Of course, advertising will become increasingly personalised on TV, moving from its current broadcast format.
7) The PC
The demise of the desktop computer will continue. It will be replaced with laptops, ultra-portables, tablets and phones, with data in the cloud.
Windows 8 will be released towards the end of 2012 and will find its way to tablets. It will be universally shunned by businesses and will see only slow adoption among consumers. Microsoft will make the new Metro user interface optional.
8) The news media
Although strictly speaking not a technological issue, traditional news companies will continue to struggle to make money from either paper or online sales.
Paywall experiments will continue but at least one paywall exercise will be abandoned because of severely diminishing circulations.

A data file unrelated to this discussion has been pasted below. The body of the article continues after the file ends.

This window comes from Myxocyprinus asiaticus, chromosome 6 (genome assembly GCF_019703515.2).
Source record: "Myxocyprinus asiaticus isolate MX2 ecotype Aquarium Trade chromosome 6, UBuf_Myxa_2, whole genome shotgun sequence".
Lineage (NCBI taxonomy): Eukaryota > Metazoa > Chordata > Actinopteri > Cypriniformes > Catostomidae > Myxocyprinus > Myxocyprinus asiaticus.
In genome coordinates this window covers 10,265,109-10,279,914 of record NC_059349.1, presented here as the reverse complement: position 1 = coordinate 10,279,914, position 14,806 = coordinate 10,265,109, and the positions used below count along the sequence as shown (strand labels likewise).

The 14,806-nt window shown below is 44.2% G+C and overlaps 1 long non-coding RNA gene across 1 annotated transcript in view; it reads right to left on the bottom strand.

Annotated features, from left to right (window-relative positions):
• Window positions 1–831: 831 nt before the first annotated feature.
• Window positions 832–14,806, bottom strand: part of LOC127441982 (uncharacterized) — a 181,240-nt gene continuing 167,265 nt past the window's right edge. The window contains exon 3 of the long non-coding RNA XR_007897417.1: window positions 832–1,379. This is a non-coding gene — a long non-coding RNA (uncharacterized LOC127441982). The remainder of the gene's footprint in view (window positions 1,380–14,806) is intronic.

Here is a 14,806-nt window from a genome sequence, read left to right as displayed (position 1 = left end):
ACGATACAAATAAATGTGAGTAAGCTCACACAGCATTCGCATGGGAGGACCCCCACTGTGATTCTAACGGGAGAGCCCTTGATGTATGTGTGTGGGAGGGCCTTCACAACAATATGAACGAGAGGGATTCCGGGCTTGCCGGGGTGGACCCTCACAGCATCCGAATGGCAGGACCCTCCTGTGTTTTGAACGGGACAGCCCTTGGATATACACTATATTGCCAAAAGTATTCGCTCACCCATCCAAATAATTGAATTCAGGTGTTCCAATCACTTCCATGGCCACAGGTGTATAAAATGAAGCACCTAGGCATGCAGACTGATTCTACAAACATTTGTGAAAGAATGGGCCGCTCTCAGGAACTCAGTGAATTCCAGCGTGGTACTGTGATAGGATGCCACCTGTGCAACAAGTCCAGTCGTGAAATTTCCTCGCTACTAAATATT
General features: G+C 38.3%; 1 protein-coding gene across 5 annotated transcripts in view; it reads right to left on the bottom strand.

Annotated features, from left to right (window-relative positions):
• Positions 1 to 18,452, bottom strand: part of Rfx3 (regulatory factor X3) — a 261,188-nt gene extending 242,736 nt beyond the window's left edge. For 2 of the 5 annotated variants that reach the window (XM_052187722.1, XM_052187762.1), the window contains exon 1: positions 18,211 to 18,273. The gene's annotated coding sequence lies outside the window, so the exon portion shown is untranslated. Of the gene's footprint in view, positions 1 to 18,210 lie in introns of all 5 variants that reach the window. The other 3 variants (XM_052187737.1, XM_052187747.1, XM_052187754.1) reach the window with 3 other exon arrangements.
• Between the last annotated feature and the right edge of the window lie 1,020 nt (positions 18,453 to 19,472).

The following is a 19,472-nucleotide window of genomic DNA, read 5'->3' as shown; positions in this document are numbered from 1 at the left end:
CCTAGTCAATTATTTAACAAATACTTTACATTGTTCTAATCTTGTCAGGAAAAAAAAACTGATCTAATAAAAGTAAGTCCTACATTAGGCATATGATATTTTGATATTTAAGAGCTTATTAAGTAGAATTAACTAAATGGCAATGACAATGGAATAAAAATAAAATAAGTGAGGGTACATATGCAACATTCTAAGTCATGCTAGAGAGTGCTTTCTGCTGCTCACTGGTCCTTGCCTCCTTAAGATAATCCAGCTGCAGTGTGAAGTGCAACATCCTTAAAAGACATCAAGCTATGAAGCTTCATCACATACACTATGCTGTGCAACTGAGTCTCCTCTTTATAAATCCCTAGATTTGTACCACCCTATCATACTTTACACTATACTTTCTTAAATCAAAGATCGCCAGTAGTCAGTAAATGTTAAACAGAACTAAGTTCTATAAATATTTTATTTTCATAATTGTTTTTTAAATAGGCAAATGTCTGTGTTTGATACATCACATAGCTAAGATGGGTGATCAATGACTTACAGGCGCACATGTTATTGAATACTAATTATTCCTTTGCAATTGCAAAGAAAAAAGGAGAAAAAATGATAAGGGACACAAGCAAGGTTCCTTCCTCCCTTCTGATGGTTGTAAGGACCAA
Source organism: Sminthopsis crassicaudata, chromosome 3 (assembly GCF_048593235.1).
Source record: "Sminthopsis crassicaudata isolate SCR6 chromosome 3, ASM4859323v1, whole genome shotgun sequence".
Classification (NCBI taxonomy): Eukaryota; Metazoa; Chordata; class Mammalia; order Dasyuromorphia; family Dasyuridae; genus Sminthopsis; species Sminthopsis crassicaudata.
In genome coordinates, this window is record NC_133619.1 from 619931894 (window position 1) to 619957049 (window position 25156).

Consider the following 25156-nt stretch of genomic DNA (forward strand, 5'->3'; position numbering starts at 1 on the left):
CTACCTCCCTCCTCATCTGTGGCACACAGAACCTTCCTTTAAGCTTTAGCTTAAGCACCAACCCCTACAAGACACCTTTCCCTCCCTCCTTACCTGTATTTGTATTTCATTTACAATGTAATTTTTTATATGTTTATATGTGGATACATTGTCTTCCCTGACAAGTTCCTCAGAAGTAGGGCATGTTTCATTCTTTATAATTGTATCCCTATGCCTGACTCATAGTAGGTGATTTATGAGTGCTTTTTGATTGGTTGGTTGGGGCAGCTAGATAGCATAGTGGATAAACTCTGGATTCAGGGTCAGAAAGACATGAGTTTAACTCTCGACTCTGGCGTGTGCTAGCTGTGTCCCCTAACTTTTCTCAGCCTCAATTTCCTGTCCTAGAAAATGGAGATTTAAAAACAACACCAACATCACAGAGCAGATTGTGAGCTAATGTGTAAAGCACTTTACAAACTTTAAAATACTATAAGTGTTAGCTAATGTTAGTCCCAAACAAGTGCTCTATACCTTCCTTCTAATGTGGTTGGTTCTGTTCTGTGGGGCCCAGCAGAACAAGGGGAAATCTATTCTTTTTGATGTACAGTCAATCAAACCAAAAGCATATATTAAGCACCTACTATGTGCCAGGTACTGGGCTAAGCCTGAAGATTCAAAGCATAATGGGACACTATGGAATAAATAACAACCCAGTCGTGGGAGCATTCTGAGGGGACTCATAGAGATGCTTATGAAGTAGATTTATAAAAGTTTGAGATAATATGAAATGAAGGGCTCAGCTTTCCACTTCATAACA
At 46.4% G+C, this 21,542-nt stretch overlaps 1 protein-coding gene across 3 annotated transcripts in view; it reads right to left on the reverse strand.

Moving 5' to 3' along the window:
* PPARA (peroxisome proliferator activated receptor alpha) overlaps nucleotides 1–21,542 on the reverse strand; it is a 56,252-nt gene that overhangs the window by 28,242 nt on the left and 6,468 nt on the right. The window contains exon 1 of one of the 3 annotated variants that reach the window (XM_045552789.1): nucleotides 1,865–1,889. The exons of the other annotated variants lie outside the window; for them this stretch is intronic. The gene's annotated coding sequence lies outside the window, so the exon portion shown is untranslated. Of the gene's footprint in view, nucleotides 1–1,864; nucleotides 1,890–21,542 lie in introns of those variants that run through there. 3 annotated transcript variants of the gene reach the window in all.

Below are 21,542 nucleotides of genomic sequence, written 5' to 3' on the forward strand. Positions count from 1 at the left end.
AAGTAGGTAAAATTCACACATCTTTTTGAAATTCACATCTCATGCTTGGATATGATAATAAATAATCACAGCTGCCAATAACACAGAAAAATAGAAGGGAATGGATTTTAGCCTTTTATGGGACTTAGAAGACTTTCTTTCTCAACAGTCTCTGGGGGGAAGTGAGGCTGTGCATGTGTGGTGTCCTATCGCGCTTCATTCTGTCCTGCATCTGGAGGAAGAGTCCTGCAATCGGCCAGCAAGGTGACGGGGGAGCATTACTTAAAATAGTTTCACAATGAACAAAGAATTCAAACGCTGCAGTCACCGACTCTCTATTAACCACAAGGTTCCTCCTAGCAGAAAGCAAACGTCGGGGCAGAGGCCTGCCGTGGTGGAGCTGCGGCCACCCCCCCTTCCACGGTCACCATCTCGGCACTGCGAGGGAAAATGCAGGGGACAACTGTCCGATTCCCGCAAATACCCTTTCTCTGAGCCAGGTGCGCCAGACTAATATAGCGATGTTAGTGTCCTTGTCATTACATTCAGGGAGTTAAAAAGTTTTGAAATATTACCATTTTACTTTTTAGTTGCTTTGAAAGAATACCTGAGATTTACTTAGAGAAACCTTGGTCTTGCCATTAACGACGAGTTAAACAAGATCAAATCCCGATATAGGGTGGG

9) Legislation and legal
Patent battles will continue and specific judgements will determine companies' strategies. Defensive purchasing of patents similar to the syndicate of companies that purchased patents belonging to Nortel will continue. The participants of the patent wars will get more entrenched and their methods more convoluted.
Attempts to introduce legislation around online piracy will fail. The realisation that law enforcement agencies (in the US in particular) can already shut down supposedly infringing sites without warning, renders new legislation giving these powers to copyright holders largely unnecessary.
Hacking and cyber-warfare/cyber-vandalism will continue. I initially thought that hacking by the hacking collective Anonymous would stay focussed on real-life protests such as the Occupy Movement. However, the recent hacking of security intelligence firm Stratfor has shown that hacks in the name of Anonymous will continue to surprise, and for some, vex, next year.
Published in The Conversation